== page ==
Calculating business value effectively and using that insight to prioritize the Product Backlog is one of the most important things an organization can do to drive higher profits and achieve a competitive advantage using Scrum. This is because the Scrum framework helps you to deliver product features independently, allowing you to focus on delivering high value functionality first. Time and again, we see that 80% of a product’s value resides in roughly 20% of its features and that 65% of all features are never or rarely used. By using business value as the lens to order the Product Backlog, the Product Owner can get these features into customer’s hands faster, receive feedback, and maybe discover new high-value features. However, too often it is also one of the Scrum practices that gets glossed over or done in an ad hoc way.
Teams that overlook a disciplined approach to business value are leaving money on the table. Regardless of the Estimation technique used, business value should be an explicit consideration and assigned in consistent way. This will eliminate most disagreements about strategic decisions that rely on top-down decrees, intuition or luck. When business value is transparent, both Leadership and Team members can make informed decisions about how best to make the project a commercial success.
This online course details how Scrum Inc. calculates Business Value and uses it to inform our fiscal and strategic goals. Our quick but quantitative method will give you the practical knowledge you need to maximize the business value of your backlog.
- Online Course
- Course Slides
- Sources of Business Value
- Business Value Exists At the Feature Level
- Methods for Estimating Business Value
- Business Value Calculation Tool
Business value exists at the intersection of what the market wants, what the Team can actually implement, and what it is passionate about. At Scrum Inc., we generally think of business value as coming from three sources:
- The source most people think of when assessing business value is economic value. How many units can be sold? How much can be charged per unit? And how can costs be lowered? These are important fundamental questions that need to be answered before you determine whether or not a product is worth creating. However, market value is not the only thing to look at.
- Another important source of business value is the mitigation of risk. Before launching a new project, a Product Owner should develop a number of hypotheses about the market and then test them systematically. Activities that test these hypotheses generate value to the project and company. This is especially important if you are in the business of innovating.
- Testing technical assumptions also creates business value. Does the organization really have all the knowledge and tools necessary to deliver the product? If not, is the project still lucrative enough to justify procuring the necessities to make it a reality?
And finally when assessing business value, the Product Owner should determine if completing a backlog item would expand the company’s capabilities. Will the staff develop new skills allowing them to expand the company’s product line? Will leaders improve internal processes that will make other parts of the company more effective? Will refactoring a section of code eliminate a large share of the bugs that consume valuable team energy and free them up for value creating development? All these are examples of business value creation through capability building.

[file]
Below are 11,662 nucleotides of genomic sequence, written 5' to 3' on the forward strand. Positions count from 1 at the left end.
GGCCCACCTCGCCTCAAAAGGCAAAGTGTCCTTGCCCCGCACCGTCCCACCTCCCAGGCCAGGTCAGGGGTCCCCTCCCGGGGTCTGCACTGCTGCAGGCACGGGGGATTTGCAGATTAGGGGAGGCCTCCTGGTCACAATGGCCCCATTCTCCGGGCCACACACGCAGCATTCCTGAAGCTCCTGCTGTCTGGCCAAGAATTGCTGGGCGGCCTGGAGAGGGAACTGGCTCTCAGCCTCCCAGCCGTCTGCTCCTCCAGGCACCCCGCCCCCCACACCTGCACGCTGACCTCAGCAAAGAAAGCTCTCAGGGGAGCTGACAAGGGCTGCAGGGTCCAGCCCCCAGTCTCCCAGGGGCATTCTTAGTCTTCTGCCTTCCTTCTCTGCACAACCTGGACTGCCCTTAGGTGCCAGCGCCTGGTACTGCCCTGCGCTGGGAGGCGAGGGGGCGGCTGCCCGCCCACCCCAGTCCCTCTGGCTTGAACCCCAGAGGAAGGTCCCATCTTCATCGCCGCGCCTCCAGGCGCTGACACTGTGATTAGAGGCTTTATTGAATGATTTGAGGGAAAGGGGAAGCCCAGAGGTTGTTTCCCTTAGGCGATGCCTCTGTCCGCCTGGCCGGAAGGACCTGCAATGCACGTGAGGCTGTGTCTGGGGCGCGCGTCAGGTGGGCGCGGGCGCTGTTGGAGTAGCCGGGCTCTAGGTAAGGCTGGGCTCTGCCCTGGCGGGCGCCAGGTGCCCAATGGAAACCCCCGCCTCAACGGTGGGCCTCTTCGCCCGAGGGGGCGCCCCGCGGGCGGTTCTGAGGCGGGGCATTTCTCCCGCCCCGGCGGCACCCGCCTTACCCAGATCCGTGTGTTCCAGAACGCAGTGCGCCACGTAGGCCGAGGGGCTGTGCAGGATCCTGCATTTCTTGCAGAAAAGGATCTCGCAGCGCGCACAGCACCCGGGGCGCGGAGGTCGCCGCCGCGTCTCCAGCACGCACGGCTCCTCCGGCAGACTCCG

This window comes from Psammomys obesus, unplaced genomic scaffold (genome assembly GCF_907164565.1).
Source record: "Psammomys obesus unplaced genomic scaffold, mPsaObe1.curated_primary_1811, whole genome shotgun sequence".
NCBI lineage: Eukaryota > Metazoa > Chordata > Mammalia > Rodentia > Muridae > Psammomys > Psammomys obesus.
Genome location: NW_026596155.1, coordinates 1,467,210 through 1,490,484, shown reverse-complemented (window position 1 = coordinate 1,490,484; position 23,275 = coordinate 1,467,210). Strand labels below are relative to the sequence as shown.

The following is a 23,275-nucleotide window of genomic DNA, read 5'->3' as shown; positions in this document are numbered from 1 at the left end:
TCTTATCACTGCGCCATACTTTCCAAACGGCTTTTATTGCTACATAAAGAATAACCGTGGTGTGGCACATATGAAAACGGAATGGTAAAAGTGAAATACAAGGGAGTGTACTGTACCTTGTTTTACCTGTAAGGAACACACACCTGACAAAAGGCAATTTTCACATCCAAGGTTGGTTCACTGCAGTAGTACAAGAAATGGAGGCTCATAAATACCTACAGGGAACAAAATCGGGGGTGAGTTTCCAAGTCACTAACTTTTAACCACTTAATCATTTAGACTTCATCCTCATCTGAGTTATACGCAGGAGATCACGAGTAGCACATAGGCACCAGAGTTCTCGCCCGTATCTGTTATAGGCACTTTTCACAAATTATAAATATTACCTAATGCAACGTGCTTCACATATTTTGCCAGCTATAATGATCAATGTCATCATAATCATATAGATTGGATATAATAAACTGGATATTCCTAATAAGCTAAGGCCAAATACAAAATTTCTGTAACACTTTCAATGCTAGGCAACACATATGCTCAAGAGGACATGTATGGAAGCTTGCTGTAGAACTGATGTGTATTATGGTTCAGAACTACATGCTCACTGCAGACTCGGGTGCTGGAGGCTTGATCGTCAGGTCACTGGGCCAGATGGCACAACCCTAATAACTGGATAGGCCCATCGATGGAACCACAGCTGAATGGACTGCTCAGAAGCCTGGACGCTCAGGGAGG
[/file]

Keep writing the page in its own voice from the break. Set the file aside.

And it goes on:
People often ask us at what level of the backlog should they estimate business value. Estimate at too detailed a level and you will need to perform thousands of largely meaningless calculations. Estimate at too high of a level and you may miss important details. While the exact answer depends on a team’s unique situation, in general we find that business value is most effectively estimated at the Epic level, which generally maps to product features that can be defined completely and delivered to customers independently.
The Product Owner needs to determine how much effort an Epic will take and whether the organization has the resources to complete the project. We prioritize the backlog by return on investment (ROI), which is the business value we get in exchange for the effort/money invested to accomplish it. In Scrum, we often use the story points of an Epic as the measure of investment. Coordination with the finance department can also help this process substantially as they probably already have a defined method for evaluating ROI.
There are a number of ways that Product Owners can estimate business value, involving different trade offs between speed and quantitative rigor. It is the up to the Product Owner to decide which method is best suited for any given situation.
Commonly used methods include (from fastest to most quantitative):
- Bubble Sort
- Planning Poker
- Break Even Analysis
- Return on Investment (ROI)
- Net Present Value (NPV)
Business value doesn’t have to be purely economic. Often a company is hoping to make an impact, or deliver on a social mission. The ability to accomplish these goals can also be defined as creating business value. Depending on what your company is hoping to accomplish one technique may be more helpful than another.
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